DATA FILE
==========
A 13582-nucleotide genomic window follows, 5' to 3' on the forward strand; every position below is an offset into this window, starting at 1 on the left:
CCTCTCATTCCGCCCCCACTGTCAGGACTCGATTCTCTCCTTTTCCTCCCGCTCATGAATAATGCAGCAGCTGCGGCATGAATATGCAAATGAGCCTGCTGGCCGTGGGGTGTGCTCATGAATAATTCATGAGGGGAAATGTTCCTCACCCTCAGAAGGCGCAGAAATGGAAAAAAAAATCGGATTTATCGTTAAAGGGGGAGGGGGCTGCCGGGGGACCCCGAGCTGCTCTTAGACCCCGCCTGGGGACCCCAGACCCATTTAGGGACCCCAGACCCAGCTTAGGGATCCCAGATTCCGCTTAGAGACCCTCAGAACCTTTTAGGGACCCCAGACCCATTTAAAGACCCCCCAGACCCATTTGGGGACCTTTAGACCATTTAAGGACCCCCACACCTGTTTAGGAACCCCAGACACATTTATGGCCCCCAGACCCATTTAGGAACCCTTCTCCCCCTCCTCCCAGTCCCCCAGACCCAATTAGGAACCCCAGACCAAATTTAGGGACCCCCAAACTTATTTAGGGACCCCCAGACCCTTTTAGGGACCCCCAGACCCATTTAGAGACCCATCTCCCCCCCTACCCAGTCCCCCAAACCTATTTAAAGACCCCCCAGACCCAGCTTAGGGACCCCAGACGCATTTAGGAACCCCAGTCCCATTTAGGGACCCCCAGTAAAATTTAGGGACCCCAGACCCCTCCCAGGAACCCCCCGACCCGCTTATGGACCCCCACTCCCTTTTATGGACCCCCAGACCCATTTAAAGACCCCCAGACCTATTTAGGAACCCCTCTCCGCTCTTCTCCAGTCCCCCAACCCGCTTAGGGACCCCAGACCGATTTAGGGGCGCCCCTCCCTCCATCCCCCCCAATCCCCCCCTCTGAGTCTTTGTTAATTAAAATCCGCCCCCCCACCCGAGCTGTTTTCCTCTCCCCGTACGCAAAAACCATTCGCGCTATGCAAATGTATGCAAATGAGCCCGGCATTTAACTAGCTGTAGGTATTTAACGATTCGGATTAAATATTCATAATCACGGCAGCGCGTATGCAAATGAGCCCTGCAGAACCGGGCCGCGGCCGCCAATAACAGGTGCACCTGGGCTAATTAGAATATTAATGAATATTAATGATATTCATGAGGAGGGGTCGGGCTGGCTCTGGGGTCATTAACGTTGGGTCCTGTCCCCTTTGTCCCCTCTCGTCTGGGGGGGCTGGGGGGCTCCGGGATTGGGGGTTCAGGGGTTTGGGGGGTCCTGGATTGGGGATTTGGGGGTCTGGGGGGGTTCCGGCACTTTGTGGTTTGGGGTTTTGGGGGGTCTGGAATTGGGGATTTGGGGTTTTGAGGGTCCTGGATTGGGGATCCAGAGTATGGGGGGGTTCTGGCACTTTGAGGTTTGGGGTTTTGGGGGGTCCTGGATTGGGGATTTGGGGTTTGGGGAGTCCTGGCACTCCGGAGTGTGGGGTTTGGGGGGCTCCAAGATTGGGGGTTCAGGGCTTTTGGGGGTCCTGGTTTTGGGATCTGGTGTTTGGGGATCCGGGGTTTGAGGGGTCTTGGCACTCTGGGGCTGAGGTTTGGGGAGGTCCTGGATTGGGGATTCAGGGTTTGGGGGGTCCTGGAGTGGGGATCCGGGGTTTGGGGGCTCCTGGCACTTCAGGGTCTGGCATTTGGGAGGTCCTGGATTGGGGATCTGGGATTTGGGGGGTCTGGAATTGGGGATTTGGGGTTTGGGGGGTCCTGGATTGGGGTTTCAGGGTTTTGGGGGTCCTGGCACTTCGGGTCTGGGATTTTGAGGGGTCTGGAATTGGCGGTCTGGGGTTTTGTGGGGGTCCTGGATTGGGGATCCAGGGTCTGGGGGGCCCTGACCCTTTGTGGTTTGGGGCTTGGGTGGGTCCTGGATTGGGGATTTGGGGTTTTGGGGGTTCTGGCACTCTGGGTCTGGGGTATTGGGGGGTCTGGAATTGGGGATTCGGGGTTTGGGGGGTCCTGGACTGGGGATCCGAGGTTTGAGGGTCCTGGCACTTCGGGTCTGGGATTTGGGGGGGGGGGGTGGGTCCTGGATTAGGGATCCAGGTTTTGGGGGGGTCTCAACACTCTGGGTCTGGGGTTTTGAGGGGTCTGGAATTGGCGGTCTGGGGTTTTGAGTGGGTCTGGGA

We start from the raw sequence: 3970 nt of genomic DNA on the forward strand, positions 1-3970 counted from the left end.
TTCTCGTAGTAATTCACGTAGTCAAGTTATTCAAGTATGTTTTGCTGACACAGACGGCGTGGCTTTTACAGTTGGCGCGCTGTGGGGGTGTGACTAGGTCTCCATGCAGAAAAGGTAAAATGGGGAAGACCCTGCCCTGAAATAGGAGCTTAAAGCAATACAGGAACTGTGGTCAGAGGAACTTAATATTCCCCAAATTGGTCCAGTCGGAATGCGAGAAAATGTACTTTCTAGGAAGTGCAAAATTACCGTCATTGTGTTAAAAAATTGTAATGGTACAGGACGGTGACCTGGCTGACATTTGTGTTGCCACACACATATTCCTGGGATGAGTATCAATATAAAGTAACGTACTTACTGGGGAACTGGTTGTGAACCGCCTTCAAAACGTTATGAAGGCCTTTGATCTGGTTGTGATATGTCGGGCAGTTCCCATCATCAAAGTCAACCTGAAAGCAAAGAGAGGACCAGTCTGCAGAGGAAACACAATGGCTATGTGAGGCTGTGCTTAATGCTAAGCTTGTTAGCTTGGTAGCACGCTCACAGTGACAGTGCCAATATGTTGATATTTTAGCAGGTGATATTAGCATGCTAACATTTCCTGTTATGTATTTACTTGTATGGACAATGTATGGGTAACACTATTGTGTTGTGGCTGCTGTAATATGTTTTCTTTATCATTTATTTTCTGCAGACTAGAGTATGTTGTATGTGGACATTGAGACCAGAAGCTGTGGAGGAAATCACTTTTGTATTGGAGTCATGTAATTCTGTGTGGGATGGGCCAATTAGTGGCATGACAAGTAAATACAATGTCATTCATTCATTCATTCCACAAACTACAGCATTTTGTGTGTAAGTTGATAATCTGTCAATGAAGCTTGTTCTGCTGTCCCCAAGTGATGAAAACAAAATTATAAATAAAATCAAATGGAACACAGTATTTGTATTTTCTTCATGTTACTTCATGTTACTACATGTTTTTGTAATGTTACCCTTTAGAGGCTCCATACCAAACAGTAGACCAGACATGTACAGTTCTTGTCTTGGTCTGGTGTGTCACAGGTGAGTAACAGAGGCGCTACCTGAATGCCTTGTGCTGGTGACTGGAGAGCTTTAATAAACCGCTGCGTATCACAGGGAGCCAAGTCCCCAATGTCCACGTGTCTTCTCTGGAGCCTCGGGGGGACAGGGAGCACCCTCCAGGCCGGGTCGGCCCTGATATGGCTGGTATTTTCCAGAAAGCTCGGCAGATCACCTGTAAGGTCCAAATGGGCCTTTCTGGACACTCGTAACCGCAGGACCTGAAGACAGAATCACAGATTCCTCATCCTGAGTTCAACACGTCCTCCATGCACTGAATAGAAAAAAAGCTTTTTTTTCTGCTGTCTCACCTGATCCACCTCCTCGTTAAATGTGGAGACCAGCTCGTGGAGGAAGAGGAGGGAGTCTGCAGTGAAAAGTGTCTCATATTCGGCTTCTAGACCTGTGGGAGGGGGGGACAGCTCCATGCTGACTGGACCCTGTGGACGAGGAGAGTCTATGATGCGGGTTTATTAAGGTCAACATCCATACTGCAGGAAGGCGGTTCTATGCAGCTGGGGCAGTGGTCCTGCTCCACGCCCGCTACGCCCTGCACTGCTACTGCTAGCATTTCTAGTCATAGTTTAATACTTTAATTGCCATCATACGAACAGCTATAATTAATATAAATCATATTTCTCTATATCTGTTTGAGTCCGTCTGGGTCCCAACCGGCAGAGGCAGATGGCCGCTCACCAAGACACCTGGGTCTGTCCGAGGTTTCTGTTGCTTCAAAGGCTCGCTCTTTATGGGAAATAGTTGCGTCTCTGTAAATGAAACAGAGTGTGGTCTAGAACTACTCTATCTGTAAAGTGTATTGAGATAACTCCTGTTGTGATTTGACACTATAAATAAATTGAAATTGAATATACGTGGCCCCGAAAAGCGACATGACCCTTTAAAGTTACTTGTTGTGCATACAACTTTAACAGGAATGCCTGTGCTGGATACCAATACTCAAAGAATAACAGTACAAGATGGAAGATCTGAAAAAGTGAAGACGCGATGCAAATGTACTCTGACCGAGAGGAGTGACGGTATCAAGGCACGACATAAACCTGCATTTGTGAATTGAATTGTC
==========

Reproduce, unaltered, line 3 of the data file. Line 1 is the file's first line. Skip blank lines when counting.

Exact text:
We start from the raw sequence: 3970 nt of genomic DNA on the forward strand, positions 1-3970 counted from the left end.